PMID: 24217765 [PubMed - indexed for MEDLINE]
[A new vision of nursing: the evolution and development of nursing informatics].
Hu Li Za Zhi. 2014 Aug;61(4 Suppl):78-84
Authors: Feng RC, Yeh YT
Technology development trends in the 21st century are increasingly focused on the development of interdisciplinary applications. Advanced information technology may be applied to integrate nursing care information, simplify nursing processes, and reduce the time spent on work tasks, thereby increasing the amount of time that clinical personnel are available to care for patients and ensuring that patients are provided with high-quality and personalized care services. The development of nursing information began in Taiwan in 2003 and has since expanded and thrived. The ability of nursing information to connect formerly insular national nursing communities promotes the international visibility of Taiwan. The rapid development of nursing information in Taiwan, resulting in the production of informative and outstanding results, has received worldwide attention. The Taiwan Nursing Informatics Association was established in 2006 to nurture nursing information professionals, develop and apply information technology in the health care domain, and facilitate international nursing information exchanges. The association actively promotes nursing information in the areas of administration, education, research, and clinical practice, thereby integrating nursing with empirical applications to enhance the service quality and management of nursing and increase the benefits of nursing teaching and research. To convert information into knowledge, the association develops individualized strategies for managing mobile care and employs an interagency network to exchange and reintegrate resources, establishing active, intelligent nursing based on network characteristics and an empirical foundation. The mid- and long-term objectives of the association involve introducing cloud computing and facilitating the meaningful use of nursing information in both public and government settings, thereby creating a milestone of developing and expanding nursing information unique to Taiwan.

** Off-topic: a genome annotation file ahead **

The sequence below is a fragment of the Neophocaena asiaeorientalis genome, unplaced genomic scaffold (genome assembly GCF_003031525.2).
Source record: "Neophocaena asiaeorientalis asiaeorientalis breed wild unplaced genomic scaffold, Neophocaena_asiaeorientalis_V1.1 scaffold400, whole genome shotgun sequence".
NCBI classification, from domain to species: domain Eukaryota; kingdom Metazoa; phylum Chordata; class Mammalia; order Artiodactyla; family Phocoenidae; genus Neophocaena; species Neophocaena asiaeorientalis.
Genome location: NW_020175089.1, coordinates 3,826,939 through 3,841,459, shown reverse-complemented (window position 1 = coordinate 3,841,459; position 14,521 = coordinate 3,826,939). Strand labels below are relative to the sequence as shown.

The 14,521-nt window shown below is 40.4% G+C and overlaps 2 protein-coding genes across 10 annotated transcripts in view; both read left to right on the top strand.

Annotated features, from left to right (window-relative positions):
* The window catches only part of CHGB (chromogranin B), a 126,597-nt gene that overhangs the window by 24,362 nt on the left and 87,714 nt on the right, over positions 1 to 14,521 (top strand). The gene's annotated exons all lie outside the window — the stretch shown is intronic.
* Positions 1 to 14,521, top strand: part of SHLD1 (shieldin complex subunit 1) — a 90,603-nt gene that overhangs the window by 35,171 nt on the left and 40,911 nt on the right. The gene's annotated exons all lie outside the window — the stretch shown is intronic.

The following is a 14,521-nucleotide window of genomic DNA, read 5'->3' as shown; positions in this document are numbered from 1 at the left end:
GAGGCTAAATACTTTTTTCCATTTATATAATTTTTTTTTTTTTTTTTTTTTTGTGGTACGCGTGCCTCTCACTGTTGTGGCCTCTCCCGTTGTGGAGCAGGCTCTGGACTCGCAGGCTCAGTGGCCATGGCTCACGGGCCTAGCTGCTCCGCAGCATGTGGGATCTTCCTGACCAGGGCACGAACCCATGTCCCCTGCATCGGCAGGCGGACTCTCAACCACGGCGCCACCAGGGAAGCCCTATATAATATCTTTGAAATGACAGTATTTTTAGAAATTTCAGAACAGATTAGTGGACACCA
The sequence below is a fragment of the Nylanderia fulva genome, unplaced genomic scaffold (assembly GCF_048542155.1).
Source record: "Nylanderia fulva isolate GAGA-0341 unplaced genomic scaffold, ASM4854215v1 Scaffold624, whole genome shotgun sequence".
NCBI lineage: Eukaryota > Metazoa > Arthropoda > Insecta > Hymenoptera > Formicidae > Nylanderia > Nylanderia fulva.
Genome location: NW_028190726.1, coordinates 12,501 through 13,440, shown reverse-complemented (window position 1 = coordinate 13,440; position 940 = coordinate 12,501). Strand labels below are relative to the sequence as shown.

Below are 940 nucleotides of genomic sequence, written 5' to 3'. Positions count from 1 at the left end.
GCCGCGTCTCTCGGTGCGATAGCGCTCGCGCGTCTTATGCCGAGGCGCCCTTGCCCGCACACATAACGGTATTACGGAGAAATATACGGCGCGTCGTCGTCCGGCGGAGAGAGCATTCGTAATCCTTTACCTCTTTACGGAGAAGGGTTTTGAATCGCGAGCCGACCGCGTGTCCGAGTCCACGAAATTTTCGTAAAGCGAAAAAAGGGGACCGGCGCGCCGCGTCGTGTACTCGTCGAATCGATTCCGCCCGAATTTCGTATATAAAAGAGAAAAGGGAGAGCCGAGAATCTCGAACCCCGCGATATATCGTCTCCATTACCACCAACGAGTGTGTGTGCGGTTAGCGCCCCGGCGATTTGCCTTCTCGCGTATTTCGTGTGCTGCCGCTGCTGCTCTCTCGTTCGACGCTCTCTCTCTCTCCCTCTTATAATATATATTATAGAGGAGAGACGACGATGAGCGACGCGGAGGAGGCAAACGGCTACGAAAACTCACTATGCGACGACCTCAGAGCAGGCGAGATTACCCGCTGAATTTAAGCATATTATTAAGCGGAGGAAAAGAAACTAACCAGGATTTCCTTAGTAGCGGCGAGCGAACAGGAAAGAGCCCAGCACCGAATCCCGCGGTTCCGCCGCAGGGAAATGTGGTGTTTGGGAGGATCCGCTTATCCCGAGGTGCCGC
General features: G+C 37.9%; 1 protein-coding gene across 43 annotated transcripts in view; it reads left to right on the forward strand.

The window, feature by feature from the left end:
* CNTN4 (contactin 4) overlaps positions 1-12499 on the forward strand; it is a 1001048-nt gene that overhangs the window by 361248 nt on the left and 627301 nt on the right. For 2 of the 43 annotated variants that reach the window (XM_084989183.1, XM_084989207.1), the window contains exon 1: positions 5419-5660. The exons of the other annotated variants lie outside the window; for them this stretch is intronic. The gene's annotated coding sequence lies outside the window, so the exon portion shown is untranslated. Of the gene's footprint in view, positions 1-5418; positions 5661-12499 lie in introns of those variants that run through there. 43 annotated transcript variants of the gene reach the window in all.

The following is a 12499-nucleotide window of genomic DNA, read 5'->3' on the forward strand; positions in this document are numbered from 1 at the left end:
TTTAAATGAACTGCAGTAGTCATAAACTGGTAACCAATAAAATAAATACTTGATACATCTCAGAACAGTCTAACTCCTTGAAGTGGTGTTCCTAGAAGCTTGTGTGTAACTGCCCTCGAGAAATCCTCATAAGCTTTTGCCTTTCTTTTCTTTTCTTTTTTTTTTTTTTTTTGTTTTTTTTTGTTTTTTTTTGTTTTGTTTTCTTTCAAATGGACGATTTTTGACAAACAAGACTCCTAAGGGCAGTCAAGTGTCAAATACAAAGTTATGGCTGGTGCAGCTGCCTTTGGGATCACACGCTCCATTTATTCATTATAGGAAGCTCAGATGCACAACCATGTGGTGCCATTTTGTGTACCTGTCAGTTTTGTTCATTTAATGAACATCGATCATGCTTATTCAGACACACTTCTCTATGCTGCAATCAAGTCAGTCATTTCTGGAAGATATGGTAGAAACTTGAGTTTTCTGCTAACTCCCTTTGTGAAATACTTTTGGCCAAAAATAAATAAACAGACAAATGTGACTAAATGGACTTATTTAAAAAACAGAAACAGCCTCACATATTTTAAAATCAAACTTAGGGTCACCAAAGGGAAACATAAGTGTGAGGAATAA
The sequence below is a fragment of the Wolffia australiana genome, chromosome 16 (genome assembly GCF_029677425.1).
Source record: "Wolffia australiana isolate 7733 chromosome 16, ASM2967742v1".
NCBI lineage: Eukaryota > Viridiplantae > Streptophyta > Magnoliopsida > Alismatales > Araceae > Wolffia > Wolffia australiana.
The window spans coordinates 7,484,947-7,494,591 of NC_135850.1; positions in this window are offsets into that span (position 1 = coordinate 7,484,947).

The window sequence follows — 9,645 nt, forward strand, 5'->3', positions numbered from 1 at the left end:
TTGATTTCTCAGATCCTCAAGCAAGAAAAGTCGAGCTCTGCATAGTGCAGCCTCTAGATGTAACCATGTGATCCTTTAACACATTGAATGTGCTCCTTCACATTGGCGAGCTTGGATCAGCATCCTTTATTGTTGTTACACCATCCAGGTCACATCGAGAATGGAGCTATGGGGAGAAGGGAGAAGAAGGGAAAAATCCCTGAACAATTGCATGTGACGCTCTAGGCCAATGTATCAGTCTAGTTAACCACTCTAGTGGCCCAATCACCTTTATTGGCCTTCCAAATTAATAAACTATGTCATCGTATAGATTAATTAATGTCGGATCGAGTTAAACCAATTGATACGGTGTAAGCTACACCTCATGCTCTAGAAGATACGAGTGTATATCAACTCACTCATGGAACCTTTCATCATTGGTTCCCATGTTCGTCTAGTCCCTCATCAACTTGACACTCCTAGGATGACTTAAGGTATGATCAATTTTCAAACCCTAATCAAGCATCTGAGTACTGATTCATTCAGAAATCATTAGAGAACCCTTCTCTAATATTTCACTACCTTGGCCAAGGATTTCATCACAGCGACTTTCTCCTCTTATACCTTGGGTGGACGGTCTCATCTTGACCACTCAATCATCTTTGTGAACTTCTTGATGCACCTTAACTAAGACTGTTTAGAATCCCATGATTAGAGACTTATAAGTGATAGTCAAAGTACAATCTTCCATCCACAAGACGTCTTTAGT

PMID: 25125162 [PubMed - indexed for MEDLINE]
State boards of nursing and the bridge to quality.
J Nurs Educ. 2014 Jul 1;53(7):379-86
Authors: Meyer G, Moran V, Cuvar K, Carlson JH
The 2003 Institute of Medicine report, Health Professions Education: A Bridge to Quality, delineated a set of core competencies for health care professionals-providing patient-centered care, working in interdisciplinary teams, using evidence-based practice, applying quality improvement processes, and using informatics. The purpose of this study is to examine the extent to which these core competencies have been incorporated in the rules and regulations of state boards of nursing in the United States as required curricular content for professional nursing programs. A research team compiled state boards of nursing regulations related to prelicensure nursing curricula from all 50 states, and content analysis was performed. Eight states incorporated all five competencies in their regulations. Other states incorporated some of the five competencies; evidence-based practice and informatics were the competencies most frequently excluded from state regulations. The lack of emphasis on these competencies has implications for the ongoing development of the profession of nursing.
PMID: 24971732 [PubMed - indexed for MEDLINE]
The connected age: big data & data visualization.
Nurs Educ Perspect. 2014 Jul-Aug;35(4):267-8
Authors: Skiba DJ
PMID: 25158424 [PubMed - indexed for MEDLINE]
Survey: digital health tools making a difference.
Can Nurse. 2014 Jun;110(5):8-9
PMID: 25076563 [PubMed - indexed for MEDLINE]
[Spitex: potential savings with informatics].
Krankenpfl Soins Infirm. 2014;107(6):30-1
Authors: von Dewitz M
PMID: 24964595 [PubMed - indexed for MEDLINE]